Ragging describes a print failure in which cured or partially cured resin forms thin, shelf-like structures that hang horizontally from a print. These structures, also called “flaps,” can detach from the part during the peel cycle.
Once these flaps are floating in the resin tank, they can block the laser’s path and can cause print failures in subsequent layers. Ragging can occur when diffused laser light spreads the cure area beyond the appropriate limits for each layer outline.
For prints created on the Formlabs printers, ragging produces one or more of the following visual symptoms:
- Flaps of cured or partially cured resin on the print that degrade the overall cosmetic aspects of the print
- Thin flakes of cured or partially cured resin from the print floating in the resin tank, which may or may not cause a print failure
Any of the following factors, or a combination of them, can cause ragging in prints:
- Expired resin
- Debris/clouding/damage in the resin tank
- Contaminated optical surfaces
- Restricted resin flow due to improper model orientation or overly dense supports
Successful troubleshooting first requires identifying the root cause. Follow the troubleshooting steps below to isolate and resolve the print failure. The steps check for possible causes, moving from the most likely cause to the least likely cause of the print failure.
Step 1: Check the resin’s expiration date
Expired resin can produce surface finish print failures such as ragging and rashing. The typical shelf life for Formlabs resins is one year in the cartridge and 3-6 months in the resin tank.
Step 2: Check the resin tank
Any debris, clouding, and/or damage in the resin tank can cause the laser light to diffuse, limiting the printer’s ability to fully cure the resin.
- Inspect the resin inside the resin tank for debris using a Form Finish Kit scraper and a fine-toothed comb. Remove any debris and cured resin in the tank using the scraper and the fine-toothed comb, or filter the resin.
- Inspect the PDMS (silicone) layer of the resin tank for clouding. Excessive clouding means the resin tank needs to be replaced with a new tank.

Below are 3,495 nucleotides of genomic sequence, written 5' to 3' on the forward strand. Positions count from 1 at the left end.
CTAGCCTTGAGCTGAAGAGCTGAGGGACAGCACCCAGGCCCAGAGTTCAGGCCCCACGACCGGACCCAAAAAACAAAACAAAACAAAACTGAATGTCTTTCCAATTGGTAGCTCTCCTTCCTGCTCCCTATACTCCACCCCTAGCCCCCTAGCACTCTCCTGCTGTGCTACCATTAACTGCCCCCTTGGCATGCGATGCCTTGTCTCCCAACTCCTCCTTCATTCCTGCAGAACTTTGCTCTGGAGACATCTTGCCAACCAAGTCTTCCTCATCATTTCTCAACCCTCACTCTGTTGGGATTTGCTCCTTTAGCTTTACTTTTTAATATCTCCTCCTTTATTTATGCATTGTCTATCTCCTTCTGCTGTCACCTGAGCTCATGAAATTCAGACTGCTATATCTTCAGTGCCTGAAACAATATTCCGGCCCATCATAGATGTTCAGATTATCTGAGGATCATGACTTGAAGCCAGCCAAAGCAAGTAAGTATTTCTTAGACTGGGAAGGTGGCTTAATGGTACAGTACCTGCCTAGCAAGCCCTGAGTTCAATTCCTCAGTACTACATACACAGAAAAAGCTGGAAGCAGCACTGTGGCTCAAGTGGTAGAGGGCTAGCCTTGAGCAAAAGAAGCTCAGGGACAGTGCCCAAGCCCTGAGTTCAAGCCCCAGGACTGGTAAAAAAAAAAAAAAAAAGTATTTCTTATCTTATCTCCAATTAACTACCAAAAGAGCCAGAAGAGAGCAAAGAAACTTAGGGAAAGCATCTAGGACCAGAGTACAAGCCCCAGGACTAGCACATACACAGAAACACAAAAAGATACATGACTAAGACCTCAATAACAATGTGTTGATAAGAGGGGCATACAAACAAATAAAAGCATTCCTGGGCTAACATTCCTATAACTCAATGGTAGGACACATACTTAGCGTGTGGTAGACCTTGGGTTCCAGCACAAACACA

- Inspect the acrylic tank window on the underside of the resin tank for dirt, dust, and/or fingerprints. The clear tank window must be perfectly transparent for the best print results. To clean the tank window, only use Formlabs recommended steps and supplies.
TIP:Keep resin tanks clean and well-maintained between prints for reliable and successful printing.
Step 3: Check optical surfaces
Any contamination, dust, or debris on the printer’s optical surfaces can cause the laser light to diffuse or weaken, resulting in a print failure. Contamination is most likely to occur on an exposed optical surface in the printer.
On the Form 2, the primary exposed optical surface is the glass optical window, which sits below the resin tank and protects the mirrors from external contamination. Visit the interactive 3D Form 2 Glossary to learn more about the optical window and its location in the printer. On the Form 1+, the primary exposed optical surface is the large mirror, which sits below the resin tank.
- In the case of contamination, clean the contaminated surfaces using Formlabs instructions. Whether cleaning a Form 2 or a Form 1+, be sure to follow the instructions carefully because cleaning optical surfaces is a delicate process.
WARNING:Follow the optical surface cleaning guides exactly. Failure to follow instructions could result in returning the printer to Formlabs for repair.
Step 4: Check for restricted resin flow
On the Form 1+, and to a lesser extent on the Form 2, restricted resin flow can cause ragging. “Resin flow” describes the liquid resin’s movement throughout the resin tank during the print process.
Restricted resin flow can occur during the peel process or resin dispense attempts, oftentimes due to either improper model orientation or overly dense supports on the model.
- To resolve improper model orientation in PreForm, manually reorient the model so that the longest axis is parallel with the front of the printer.
- On the Form 1+, the parallel orientation allows resin to flow downstream during the peel process, which lowers the right side of the tank.
- On the Form 2, the parallel orientation, while less critical, also aids with resin flow in the tank.
- Both the part and the build platform displace resin when the printer lowers them into the resin tank. Overly dense supports trap resin, restricting resin flow in the tank and causing ragging. To resolve overly dense supports using PreForm:
Contacting Formlabs Support
If attempting the troubleshooting steps above does not resolve the print failure, feel free to contact Formlabs Support! Please provide as much of the following information as possible when submitting a support request:
- Describe the troubleshooting steps attempted so far. (Example: “I re-oriented the model in PreForm. I also inspected the resin tank and did not notice any damage, clouding, or debris.”)
- Resin type used and resin lot number. To find the lot number, look inside the skirt of the resin cartridge or on a sticker on the resin bottle. (e.g. Resin Type: White v2, Grey v3, etc.; Lot Number: This will be either in YYYYMMDD-## or YYYY/####### format.)
- Layer Thickness of the print. (Example: 0.100 mm, 0.05 mm, or 0.025 mm.)
- Relevant .form files of the model. If available, attach .form files of the model to the support request.
- Number of previous attempts printing the part and any instances of successful prints. (Example: “I printed the file part2.form three times previously. The first and second were successful. The third one failed.”)
- Send diagnostic logs.